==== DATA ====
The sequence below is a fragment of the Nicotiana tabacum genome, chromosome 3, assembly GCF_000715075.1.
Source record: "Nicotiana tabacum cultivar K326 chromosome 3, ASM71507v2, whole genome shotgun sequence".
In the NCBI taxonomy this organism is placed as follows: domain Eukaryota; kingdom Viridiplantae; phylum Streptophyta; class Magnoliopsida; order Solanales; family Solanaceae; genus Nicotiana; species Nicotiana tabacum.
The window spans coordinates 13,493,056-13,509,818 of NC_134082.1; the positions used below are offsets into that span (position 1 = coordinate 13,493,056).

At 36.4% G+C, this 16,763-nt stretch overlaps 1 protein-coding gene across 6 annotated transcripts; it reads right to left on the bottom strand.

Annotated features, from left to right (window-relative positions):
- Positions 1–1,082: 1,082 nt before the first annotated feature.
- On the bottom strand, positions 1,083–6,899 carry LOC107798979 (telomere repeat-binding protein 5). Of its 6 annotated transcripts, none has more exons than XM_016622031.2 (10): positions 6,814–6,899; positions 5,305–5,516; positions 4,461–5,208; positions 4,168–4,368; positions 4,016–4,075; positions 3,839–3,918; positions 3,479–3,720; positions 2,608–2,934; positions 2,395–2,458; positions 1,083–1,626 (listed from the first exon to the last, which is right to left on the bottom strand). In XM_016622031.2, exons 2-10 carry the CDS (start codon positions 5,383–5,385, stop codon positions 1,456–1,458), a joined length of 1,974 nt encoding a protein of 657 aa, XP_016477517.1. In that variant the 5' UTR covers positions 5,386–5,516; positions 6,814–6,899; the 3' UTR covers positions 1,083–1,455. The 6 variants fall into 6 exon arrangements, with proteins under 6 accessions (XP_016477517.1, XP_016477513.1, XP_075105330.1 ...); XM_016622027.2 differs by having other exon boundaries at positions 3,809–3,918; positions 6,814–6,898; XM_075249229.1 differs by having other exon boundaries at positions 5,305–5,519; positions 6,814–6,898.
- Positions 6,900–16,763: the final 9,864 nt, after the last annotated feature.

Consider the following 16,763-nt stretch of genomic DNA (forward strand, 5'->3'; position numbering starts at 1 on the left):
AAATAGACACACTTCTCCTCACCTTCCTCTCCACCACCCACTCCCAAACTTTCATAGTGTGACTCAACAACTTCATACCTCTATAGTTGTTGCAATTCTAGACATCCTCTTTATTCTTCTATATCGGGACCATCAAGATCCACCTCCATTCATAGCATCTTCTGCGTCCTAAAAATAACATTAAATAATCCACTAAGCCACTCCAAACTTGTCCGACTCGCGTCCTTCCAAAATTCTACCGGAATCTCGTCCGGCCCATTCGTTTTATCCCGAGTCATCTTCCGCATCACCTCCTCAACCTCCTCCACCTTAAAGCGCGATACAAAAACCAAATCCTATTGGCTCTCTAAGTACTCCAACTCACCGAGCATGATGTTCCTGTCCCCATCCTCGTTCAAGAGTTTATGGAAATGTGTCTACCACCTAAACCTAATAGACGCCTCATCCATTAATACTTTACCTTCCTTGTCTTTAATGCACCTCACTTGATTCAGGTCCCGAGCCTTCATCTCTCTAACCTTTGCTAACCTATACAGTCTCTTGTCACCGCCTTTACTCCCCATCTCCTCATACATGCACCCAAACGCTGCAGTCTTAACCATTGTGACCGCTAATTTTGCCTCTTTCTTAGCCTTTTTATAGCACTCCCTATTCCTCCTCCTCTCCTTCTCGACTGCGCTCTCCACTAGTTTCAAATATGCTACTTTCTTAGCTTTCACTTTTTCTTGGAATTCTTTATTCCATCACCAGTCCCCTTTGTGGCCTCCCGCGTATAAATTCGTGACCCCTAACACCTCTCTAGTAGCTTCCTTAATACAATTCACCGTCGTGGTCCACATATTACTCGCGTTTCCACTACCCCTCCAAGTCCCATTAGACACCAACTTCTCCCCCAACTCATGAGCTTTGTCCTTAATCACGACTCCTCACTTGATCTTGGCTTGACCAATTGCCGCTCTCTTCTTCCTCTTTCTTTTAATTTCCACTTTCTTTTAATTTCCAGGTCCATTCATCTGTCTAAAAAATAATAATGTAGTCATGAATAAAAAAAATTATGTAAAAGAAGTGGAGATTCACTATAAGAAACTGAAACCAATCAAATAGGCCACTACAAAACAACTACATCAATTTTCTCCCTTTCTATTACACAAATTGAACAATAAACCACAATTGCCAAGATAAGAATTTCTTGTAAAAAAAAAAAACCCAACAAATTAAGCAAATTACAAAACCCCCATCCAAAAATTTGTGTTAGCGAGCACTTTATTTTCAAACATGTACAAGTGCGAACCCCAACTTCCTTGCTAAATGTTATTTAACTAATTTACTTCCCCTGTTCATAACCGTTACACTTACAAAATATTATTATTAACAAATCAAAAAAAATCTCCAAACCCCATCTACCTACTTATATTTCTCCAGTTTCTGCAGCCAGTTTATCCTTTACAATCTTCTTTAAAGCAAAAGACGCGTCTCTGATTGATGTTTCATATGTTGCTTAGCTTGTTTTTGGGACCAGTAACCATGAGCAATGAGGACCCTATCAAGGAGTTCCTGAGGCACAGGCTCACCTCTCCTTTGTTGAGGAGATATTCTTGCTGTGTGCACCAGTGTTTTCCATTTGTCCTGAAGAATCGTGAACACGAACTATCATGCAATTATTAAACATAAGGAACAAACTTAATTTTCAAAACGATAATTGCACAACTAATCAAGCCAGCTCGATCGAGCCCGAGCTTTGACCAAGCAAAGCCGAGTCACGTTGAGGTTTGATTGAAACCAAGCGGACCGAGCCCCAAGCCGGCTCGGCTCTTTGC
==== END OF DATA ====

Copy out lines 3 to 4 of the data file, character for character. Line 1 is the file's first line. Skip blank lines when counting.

In the NCBI taxonomy this organism is placed as follows: domain Eukaryota; kingdom Viridiplantae; phylum Streptophyta; class Magnoliopsida; order Solanales; family Solanaceae; genus Nicotiana; species Nicotiana tabacum.
The window spans coordinates 13,493,056-13,509,818 of NC_134082.1; the positions used below are offsets into that span (position 1 = coordinate 13,493,056).